The Cambus Cooperage. (Image © Pat Roberts)
Cambus is a cooperage that rebuilds and regenerates whisky casks for the portfolio of Diageo's single grain and single malt distilleries in Scotland. The cooperage, which is one of the most modern such facilities in the world, is built on the site of the old Cambus single grain distillery from which it takes its name. The Cambus distillery was demolished in 1993 and the cooperage opened in 2011.
The cooperage sits within Diageo's massive Blackgrange complex. This is a warehouse facility of simply massive proportions, the scale of which cannot be fully comprehended until you drive through it to get to Cambus. Blackgrange has nine miles of roadway connecting over 50 racked warehouses. These hold a staggering four million casks of whisky - that's approximately one fifth of all of the Scotch maturing in the world.
Casks awaiting repair.
As you walk in to Cambus, the smell of wood sits in the atmosphere. The air is filled with the rumble of machinery and the tap-tap of cooper's tools. The work force is of an impressive size - 18 coopers are present per shift and there are three shifts per day. There is also a high volume filling store on site, which has four workers filling the completed casks with whisky.
Within Cambus a series of modern and revolutionary techniques are employed. These have been developed to extend the life of both the casks and the coopers themselves. These also have the effect of increasing output of casks through the system and means that Cambus is estimated to deal with 360,000 casks in 2016. This is 30,000 casks per month and double the amount of Diageo's previous cooperage facility.
Casks undergo two main processes within the cooperage - rebuilding and rejuvenating. Rebuilding sees casks that are not suitable for re-filling with whisky taken apart and damaged staves or heads replaced. Rejuvenated casks are suitable for re-filling but tired from previously maturing whisky. The inside surface of these is shaved away and then re-charred with high pressure flame to reinvigorate the wood. A cask can take up to three 'rejuvenations' and this doubles its working life.
The cask end conveyor.
Each process has a separate production line that sees a damaged or pre-rejuvenated cask start at one end and a completed cask come off at the other. Sensors match each part of the same cask together and monitor their progress down the line so that parts never go astray. Rebuilding normally takes place in the morning and rejuvenating in the afternoon and evening.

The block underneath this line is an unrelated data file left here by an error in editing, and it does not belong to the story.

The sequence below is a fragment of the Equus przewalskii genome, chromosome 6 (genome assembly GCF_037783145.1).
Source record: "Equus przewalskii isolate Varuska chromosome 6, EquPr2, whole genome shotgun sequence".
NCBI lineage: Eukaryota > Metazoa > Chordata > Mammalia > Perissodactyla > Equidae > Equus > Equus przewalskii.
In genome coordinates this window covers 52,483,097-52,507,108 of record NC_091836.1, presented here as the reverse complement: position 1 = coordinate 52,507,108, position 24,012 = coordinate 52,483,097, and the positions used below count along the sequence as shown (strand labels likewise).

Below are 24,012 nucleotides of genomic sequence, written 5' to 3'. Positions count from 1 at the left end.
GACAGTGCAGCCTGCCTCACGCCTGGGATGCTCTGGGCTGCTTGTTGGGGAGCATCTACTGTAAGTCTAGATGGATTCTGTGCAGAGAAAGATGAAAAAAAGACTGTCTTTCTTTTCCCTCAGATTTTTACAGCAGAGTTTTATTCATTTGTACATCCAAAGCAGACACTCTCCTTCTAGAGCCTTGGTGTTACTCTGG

While much of the process is now mechanised and designed to ease the repetitive strain on the cooper's body, the cooper's still need the traditional skills. This is why Diageo have a cooper's academy at the site, which is supported by a UK Government incentive, and there are currently 10 apprentices at various sages of development.
The apprentice's workshop.
The apprenticeship programme lasts for four years and numerous former or retired coopers are employed as tutors. Participants learn the traditional hands on core skills of coopering in the first three years, before moving on to the Cambus cooperage floor for their final year.
The continual experimentation to get more from the wood and the casks is backed up by an archive of technical reports that have been created by Diageo. This includes data on the best depth to shave the casks, the ratio of wood to whisky and the level of charring amongst many other things.
"Experimentation is key. It is how we develop new products and new flavours. At Cambus, the traditional meets the modern and helps us to achieve this."
Dr. Matthew Crow - Head of Wood Science, Diageo Blending Team.
Probably the most well known successful experiments are the Johnnie Walker Double Black and the Talisker Port Ruighe, both of which were developed using data compiled by the combined team of whisky makers, blenders and coopers. The latest is the Johnnie Walker Red Rye Finish, which has just been launched worldwide.
A cask waits to be re-charred.
The visit to Cambus was eye-opening and gave a glimpse in to the world of the modern cooper. It also gave an insight into the scale of the operation that Diageo has there and the level of control they can agin and the level of consistency that they can predict for the final spirit that will be filled in to the cask. The traditional copper skills have not been lost, which is encouraging, but simply honed for a contemporary age.